The relationship of size, wealth, and district type to the athletic success of Georgia schools

dc.contributorDantzler, John A.
dc.contributorWatkins, J. Foster
dc.contributorDyer, Beverly
dc.contributorDagley, David L.
dc.contributor.advisorTarter, Clemens John
dc.contributor.authorVick, Timothy Lee
dc.contributor.otherUniversity of Alabama Tuscaloosa
dc.descriptionElectronic Thesis or Dissertationen_US
dc.description.abstractThis study investigated the relationship of size, wealth, and district type to athletic success and found that wealth and size were important predictors of athletic performance. The relationship of these variables to performance was anticipated in a theory of differentiation propounded by Blau and Schoenerr (1971). The authors theorized that increases in organizational size would be accompanied by increases in specialization, that is, the unique skills possessed by organizational incumbents and thus foster success. Data describing school size, wealth, district type, number of coaches, and athletic success were gathered. Success was defined as the points garnered in the Georgia Athletic Directors Association's Regions Directors Cup race. The independent variables were measured as student enrollment for size, the percentage of Free and Reduced Lunch for wealth, and proximity to urban centers for district type. Because schools in Georgia are classified by size, the hypothesis that wealth, size, and district type would predict athletic success was tested in each of the five divisions. Size and wealth individually were positively correlated with athletic performance in all divisions. District type had no effect on athletic performance. All relationships were tested in five divisions comprising 376 secondary public schools, a sample of virtually every public high school in Georgia. When athletic performance was regressed on the independent variables, wealth made a significant contribution in each division. When controlling for wealth and district type, size made a significant contribution in the smallest school division and the largest school division. When the coaches were added to the set of independent variables, the number of coaches made a significant contribution to athletic success in all the divisions. Although not hypothesized, size and wealth made contributions to academic performance that mirrored their relationship in athletic performances. Theoretically, the study confirms the importance of wealth and size. However, if the idea of different divisions is to level the playing field in competitive athletics then this finding presents some practical challenges to sports officials.en_US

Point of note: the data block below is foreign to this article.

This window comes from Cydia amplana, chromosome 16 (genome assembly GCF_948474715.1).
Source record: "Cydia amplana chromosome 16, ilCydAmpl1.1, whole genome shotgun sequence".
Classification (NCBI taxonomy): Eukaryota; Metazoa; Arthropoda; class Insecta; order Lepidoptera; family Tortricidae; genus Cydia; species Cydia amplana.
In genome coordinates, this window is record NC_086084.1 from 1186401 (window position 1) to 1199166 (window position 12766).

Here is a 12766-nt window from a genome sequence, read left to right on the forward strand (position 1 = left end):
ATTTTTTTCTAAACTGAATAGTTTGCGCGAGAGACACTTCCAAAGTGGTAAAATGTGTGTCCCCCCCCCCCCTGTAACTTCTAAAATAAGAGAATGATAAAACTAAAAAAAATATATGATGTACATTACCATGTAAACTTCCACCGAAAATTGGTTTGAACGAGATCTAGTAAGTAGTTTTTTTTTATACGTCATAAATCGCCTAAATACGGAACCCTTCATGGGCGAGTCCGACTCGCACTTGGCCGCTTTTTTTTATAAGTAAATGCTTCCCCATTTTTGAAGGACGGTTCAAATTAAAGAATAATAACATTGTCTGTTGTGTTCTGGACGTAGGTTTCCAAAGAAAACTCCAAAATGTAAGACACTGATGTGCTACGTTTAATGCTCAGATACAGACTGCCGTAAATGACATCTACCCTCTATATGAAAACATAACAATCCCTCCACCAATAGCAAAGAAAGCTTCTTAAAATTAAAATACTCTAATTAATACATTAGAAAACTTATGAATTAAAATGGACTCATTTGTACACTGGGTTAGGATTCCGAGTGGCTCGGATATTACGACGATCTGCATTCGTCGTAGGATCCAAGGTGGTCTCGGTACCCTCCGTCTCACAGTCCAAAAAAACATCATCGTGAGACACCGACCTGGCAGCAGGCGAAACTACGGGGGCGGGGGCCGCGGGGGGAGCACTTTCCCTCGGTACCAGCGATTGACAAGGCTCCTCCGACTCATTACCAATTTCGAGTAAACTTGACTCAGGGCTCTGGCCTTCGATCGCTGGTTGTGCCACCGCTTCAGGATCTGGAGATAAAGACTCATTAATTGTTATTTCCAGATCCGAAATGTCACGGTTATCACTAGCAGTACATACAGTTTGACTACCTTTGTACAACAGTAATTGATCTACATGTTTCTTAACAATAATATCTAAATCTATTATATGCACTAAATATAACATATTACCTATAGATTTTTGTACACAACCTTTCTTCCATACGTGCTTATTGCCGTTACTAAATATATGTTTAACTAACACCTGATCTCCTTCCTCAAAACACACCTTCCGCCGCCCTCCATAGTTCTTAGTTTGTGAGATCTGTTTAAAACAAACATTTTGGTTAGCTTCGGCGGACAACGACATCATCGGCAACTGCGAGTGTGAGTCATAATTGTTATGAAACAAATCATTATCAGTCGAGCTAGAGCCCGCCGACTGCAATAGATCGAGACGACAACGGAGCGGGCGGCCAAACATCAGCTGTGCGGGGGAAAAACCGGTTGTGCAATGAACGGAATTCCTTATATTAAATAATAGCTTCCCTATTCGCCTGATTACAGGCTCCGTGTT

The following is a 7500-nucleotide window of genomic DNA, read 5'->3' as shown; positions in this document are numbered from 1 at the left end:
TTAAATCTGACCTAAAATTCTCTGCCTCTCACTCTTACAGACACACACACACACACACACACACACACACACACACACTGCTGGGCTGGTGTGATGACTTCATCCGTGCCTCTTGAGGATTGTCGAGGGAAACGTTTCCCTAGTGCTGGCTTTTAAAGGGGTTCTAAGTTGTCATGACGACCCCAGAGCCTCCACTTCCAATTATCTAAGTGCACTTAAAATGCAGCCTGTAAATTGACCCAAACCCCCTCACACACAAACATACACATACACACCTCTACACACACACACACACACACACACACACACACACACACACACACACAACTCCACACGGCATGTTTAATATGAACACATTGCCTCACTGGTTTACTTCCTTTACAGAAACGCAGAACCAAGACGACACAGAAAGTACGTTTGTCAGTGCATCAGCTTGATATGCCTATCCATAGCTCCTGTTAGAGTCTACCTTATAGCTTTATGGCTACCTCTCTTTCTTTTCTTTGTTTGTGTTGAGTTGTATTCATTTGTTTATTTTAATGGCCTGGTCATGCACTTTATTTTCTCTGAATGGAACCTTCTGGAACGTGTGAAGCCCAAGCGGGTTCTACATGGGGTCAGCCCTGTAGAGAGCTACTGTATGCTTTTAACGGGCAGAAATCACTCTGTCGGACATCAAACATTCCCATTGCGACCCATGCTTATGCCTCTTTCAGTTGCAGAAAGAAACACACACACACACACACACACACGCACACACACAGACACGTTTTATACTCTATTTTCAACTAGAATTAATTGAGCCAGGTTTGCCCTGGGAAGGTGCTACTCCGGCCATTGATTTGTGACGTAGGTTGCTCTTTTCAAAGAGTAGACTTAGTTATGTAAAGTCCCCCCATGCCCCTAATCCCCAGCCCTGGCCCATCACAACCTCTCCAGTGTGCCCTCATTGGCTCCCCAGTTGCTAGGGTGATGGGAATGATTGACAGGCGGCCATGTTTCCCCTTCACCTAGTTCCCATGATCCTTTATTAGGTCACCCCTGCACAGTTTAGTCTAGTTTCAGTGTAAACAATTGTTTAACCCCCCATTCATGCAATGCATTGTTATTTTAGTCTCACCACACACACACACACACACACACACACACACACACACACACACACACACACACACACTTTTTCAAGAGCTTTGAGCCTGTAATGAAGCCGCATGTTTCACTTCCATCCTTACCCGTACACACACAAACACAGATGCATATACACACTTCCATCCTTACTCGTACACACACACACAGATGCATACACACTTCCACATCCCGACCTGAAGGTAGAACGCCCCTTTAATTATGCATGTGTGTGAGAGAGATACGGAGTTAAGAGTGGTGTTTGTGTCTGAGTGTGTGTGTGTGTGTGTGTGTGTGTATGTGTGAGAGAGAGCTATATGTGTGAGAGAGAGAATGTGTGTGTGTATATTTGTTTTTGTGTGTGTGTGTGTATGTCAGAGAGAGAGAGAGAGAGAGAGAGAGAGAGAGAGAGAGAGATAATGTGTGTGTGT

dc.format.extent86 p.
dc.publisherUniversity of Alabama Libraries
dc.relation.hasversionborn digital
dc.relation.ispartofThe University of Alabama Electronic Theses and Dissertations
dc.relation.ispartofThe University of Alabama Libraries Digital Collections
dc.rightsAll rights reserved by the author unless otherwise indicated.en_US
dc.subjectEducational administration
dc.titleThe relationship of size, wealth, and district type to the athletic success of Georgia schoolsen_US
dc.typetext of Alabama. Department of Educational Leadership, Policy, and Technology Studies Administration (Secondary School) University of Alabama
Original bundle
Now showing 1 - 1 of 1
Thumbnail Image
615.38 KB
Adobe Portable Document Format